Cesare Berlingeri

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Cesare Berlingeri
Cesare Berlingeri portrait.jpg
Cesare Berlingeri
Born 1948
Cittanova, Italy
Nationality Italian
Known for Drawing, Painting, Sculpture
Notable work(s) paintings, sculptures, performance
Movement contemporary art

Cesare Berlingeri (born 1948) is an Italian contemporary artist, the master of the "piegature"[1]

Artistic career, the first stages[edit]

In 1968 he made several trips around Europe, met other artists and became better acquainted with the world of contemporary culture. In Rome, in the 1970s. he began working for the theatre and television (also with RAI, the Italian public national television).[2] In these artistic phase he sought an expressive path of his own by experimenting different methods and ways of painting, using natural elements such as wind, rain and fire – a means of introducing randomness and materials such as lime, cement, waste paper and canvas. In the late ‘70s he began working on the “Trasparenze”, which followed the “Strappi” cycle, reconfirming his constantly evolving-transforming study on canvas. The Trasparenze represent “research into canvas and its penetrability, on the visibility of what is beyond the fabric: an attempt not to make the visibility system stiff” C. Benincasa.[3] These works consist of ultra-light and superimposed linen canvases, meaning the superimposition of transparent surfaces that make reference the one to the other and do not hide the colour fragments and small folded fabrics they enclose. This cycle was presented in 1979 at the Soligo Gallery in Rome and at the City Gallery of Saint Vincent. C. Vivaldi mentioned the artist in the Bolaffi catalogue (1980) as follows: ”I have pleasure in presenting a young artist from Calabria who, though living in a small town, fits perfectly into the mainstream of international culture. This is an artist with a sure future.” In 1985, he participated in the exhibition entitled “5 mosaici per 5 artisti”, together with Mario Schifano, Mafonso, Parres and Tano Festa.[4] During the ‘80s and ‘90s theatre cooperation intensified in the fields of installations, sets and costumes design.[5]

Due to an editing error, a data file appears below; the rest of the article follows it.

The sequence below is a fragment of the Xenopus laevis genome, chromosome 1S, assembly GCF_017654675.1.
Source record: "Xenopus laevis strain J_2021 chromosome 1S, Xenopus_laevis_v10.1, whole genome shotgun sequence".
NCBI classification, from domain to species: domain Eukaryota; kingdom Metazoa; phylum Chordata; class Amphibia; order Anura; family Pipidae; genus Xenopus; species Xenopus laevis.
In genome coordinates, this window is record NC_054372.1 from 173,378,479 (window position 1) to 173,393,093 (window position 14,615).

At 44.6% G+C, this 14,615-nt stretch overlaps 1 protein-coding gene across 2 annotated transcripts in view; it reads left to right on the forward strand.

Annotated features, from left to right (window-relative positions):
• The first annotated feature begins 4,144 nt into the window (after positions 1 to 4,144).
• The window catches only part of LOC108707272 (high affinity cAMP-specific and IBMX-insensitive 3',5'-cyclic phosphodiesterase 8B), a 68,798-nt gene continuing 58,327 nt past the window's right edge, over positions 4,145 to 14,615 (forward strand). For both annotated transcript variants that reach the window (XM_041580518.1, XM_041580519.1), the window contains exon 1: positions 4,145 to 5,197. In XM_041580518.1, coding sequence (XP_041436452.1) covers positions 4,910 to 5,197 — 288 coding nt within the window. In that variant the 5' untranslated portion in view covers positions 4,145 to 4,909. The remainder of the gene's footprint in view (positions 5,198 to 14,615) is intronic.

The Master of the “Piegature”[edit]

The folded paintings were exhibited in 1990, after a meeting with T. Trini who wrote: ”I remember that when I visited the Taurianova workshop, during the preparation of a large exhibition at Messina, Berlingeri was still debating the puzzlement of his supporters, most of whom were convinced that “those objects” were out of style. But I was straight away excited”.[6] “Opere Recenti”, the exhibition to which Trini refers, was set up in the foyer of the Vittorio Emanuele Theatre, where a number of diptychs were exhibited together, for the first time, with the Piegature. These folded canvases, impregnated with pure pigment, drafted since 1976 in small sizes, were now recovered and developed. The Piegature idea comes from a memory of his childhood: a small mat black cloth wrapping which his mother used to wear around her neck as an amulet.[7] But the actual folding of large paintings was first done in the theatre. While he was working on a stage set, he painted a starry night on a large backdrop. At the end of the play, when the time came to disassemble the set, he realized how, fold after fold, this large canvas became a package about eighty centimetres long.

The “Corpi (bodies)”[edit]

In 2006 at MUDIMAdrie in Antwerp he presented the “Corpi”, bodies of air, covered by a smooth surface, generated from a matter “that acts like bread, meaning it breathes, inflates, grows like life, like the trees. And then the most beautiful thing is that three nails inserted here and there are all it takes to make this shape grow in a different way…” C. Berlingeri.[8]

Recent artistic collaborations[edit]

In 2012 he collaborated with the musician KK Null (founder of the band Zeni Geva) who created a site specific music for Berlingeri’s installation “aria, acqua, terra, fuoco” presented for the first time at Centro culturale Altinate/San Gaetano, Padua, Italy.[9]

Exhibitions[edit]

Selected one-man Exhibitions